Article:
You could say Nicholas Lamb has a gambling problem.
Upon his arrest in February 2012, he admitted to Stanislaus County sheriff’s Detective David Hickman that gambling losses preceded the robberies of two banks in Stanislaus County, including one in Patterson twice. Another robbery attempt, at a Modesto Walmart, failed because the clerk just said “no” when he handed her a note demanding cash. Lamb also confessed to robberies or attempts in Kern, Santa Clara, San Luis Obispo and San Joaquin counties, Hickman said.
Then Lamb gambled again in a much different way. Stanislaus County Deputy District Attorney Meghan Greerty and prosecutors from the other counties offered Lamb a deal through his public defender: Plead guilty to the crimes in this county, accept a sentence of seven years and eight months, less time served and credits for good behavior while in jail, and the other counties wouldn’t prosecute. His attorney urged Lamb to accept the deal.
Lamb, however, wanted to go before a jury. He believed that, if nothing else, he could minimize his sentence. After all, he’s 34, intelligent and well-spoken, with some college education. He’d worked as a finance agent in automobile and recreational vehicle dealerships before being laid off a few years ago, he said, because of the economy. He had plenty of time in jail to prepare for the case, and the law requires the public to pay for an investigator to help him. He also would be involved in the peremptory challenge element of jury selection.
Never miss a local story.
During the arraignment and pretrial processes, Lamb came to the conclusion that he could hold his own against the youthful-looking Greerty, who has been prosecuting cases in this county for six years. After all, the DAs have big caseloads. He figured he’d know the facts of the case better than she possibly could because he was there for all four crimes and she wasn’t. So he filed a motion telling the court he would serve as his own attorney, which, in legalese, is called pro per.
What he didn’t know is that she’s gotten convictions against four others who took the same risk by opting to defend themselves. What she can’t understand is why she keeps getting pro per cases.
“I do have the office record,” she said. “They (pro per cases) are extremely rare.”
Her previous pro per cases involved elder abuse, spousal abuse, exhibiting a weapon other than a firearm and one involving primarily misdemeanor counts. Lamb was the first to defend himself against felony charges entirely. Felonies are more serious crimes that carry longer sentences.
“They all really believe they are best able to tell their story,” Greerty said. “The judge advises them (against it). But it’s something they really want to do.”
Judge Ricardo Córdova advised Lamb against self-representation. So did Judge Valli Israels, who ultimately presided over the trial.
Trying a pro per case is different because there are times when Greerty would be talking to the defendant directly instead of a trained legal counsel who understands every step of the procedure. Judges, meanwhile, must make sure the case is conducted properly and won’t come back on appeal because of judicial error.
Such cases aren’t easy, Greerty said. Yes, she needs to present evidence to get the conviction. But treat the defendant as a crook and humiliate him as a rookie attorney, and there’s a risk of creating sympathy among the jurors.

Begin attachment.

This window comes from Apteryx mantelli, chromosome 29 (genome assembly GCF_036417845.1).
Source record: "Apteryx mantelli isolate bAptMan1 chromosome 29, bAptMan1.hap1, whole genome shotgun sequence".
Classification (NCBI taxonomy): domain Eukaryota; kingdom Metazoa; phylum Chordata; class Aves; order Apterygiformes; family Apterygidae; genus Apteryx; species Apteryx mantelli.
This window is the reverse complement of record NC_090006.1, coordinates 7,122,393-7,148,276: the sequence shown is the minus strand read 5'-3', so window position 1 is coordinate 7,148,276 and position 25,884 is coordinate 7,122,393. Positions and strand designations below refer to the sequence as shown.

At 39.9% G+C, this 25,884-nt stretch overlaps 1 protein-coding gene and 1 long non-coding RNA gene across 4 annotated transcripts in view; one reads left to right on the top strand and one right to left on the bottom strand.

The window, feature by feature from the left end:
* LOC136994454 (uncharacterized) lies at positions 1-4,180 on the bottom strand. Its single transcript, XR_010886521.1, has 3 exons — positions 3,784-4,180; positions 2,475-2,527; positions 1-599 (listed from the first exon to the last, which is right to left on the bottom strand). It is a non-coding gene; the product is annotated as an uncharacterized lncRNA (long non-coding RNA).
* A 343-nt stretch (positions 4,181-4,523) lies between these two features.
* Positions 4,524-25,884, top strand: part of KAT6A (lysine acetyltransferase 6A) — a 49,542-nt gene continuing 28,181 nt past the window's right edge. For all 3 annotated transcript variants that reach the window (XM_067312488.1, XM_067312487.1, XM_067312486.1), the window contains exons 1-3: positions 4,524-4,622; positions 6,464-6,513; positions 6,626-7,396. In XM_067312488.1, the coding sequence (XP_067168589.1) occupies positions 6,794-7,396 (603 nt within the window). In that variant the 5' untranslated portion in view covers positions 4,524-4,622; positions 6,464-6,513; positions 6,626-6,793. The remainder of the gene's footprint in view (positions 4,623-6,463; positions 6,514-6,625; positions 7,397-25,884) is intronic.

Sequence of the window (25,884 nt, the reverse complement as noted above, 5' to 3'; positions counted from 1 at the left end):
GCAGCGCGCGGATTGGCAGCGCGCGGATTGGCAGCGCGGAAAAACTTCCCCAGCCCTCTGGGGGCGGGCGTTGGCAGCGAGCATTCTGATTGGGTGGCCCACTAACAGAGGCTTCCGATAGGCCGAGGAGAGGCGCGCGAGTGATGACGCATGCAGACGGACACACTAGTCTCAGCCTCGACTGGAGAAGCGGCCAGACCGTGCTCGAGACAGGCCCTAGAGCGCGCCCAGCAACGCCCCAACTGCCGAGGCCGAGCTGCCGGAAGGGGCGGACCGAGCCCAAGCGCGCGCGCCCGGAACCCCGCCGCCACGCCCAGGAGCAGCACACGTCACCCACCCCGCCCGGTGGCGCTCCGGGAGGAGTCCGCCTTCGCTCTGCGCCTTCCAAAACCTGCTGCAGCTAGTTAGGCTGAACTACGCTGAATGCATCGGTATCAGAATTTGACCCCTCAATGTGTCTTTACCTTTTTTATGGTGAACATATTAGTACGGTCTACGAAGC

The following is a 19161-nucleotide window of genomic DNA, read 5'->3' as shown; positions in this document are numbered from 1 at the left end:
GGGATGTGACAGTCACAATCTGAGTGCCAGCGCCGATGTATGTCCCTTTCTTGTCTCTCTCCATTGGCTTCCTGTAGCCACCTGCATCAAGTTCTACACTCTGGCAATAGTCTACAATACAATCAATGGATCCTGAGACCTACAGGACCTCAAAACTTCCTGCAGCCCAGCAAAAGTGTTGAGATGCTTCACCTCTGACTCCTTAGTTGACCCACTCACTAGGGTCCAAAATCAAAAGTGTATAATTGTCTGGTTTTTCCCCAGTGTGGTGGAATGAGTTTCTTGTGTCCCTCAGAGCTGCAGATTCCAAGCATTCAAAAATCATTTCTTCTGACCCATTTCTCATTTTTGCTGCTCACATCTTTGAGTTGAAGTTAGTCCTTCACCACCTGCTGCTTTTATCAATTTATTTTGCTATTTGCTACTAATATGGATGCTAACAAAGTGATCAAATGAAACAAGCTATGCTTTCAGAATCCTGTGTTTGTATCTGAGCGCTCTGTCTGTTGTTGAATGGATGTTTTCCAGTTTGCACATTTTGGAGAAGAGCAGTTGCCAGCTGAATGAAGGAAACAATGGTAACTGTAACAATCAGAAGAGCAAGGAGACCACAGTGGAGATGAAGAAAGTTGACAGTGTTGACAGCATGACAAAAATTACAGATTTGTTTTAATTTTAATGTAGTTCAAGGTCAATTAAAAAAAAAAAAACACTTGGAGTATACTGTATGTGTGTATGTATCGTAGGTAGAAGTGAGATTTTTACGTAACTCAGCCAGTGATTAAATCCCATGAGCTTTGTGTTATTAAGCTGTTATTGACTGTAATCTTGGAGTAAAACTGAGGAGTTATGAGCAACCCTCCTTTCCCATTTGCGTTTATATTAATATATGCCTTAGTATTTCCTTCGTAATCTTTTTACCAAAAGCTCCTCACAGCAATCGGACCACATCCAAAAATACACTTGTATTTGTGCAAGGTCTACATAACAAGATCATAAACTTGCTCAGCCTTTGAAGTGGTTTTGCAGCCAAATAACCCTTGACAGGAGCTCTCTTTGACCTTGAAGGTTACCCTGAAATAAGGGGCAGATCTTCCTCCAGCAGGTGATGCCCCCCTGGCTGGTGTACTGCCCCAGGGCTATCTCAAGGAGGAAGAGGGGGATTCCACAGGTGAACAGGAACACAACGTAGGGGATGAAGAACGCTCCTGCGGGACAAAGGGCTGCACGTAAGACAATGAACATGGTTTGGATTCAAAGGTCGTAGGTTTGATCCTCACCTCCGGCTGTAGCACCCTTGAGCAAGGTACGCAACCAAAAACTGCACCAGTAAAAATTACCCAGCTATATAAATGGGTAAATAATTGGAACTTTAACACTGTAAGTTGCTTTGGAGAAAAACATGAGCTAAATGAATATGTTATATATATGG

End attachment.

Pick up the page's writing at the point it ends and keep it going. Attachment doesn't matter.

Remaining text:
“You don’t want to come off like a bully,” she said.
At the same time, the last thing an educated, practicing prosecutor wants is to lose a case to a rank amateur.
“As a prosecutor, there are unique challenges to pro per,” she said. “Absolutely, there’s lots of pressure (to win). At the same time, I like that the people have the right ... to use their constitutional right to defend themselves.”
Defendants, of course, don’t feel much empathy.
“It’s very adversarial,” Lamb said. “It’s like, ‘I’m not going to give you legal advice.’ ”
Some pro pers handle themselves better in court than others. Greerty said one defendant referred to herself in third person throughout the trial, as if she were actually defending someone other than herself.
Lamb said some family members cautioned him about representing himself. “They say that anyone who represents himself has a fool for a client,” Lamb said during a recent interview at the Stanislaus County Public Safety Center.
But others, he said, encouraged him. “My aunt said, ‘He can do it. I’ve got faith in him,’ ” Lamb said.
The trial began in October, and Lamb said he became more acclimated by the day.
“Some of my objections were getting sustained,” Lamb said. He also felt he scored points while cross-examining witnesses over statements made early in the investigation that he said were different from what they said in court.
Lamb did a credible job, Greerty said. “It was like, ‘Hey, you should have been an attorney,’ ” Greerty said. “ ‘You’d have been really good at this.’ ”
But reality hit when the jury returned after deliberating for only a couple of hours, bringing back guilty verdicts on all counts. And during his sentencing last week, his decision to reject the multicounty plea deal and go to trial here proved to be a mistake.
Israels sentenced him to five years, eight months. With jail good conduct credits and time served, Lamb will do roughly 2½ years of state prison time on the Stanislaus County convictions. But now he faces trials in as many as four other counties, Greerty said.
“The deal he opted not to take is off,” she said. “I know of warrants for his arrest in at least three of the other counties.”
Meaning prosecutors in those counties will be lining up to try him, handed a confession and a blueprint for victory from the Stanislaus County case. Each conviction elsewhere likely will result in more prison time, and the total could easily surpass the time offered in the deal.
A gamble lost.
Know a good attorney?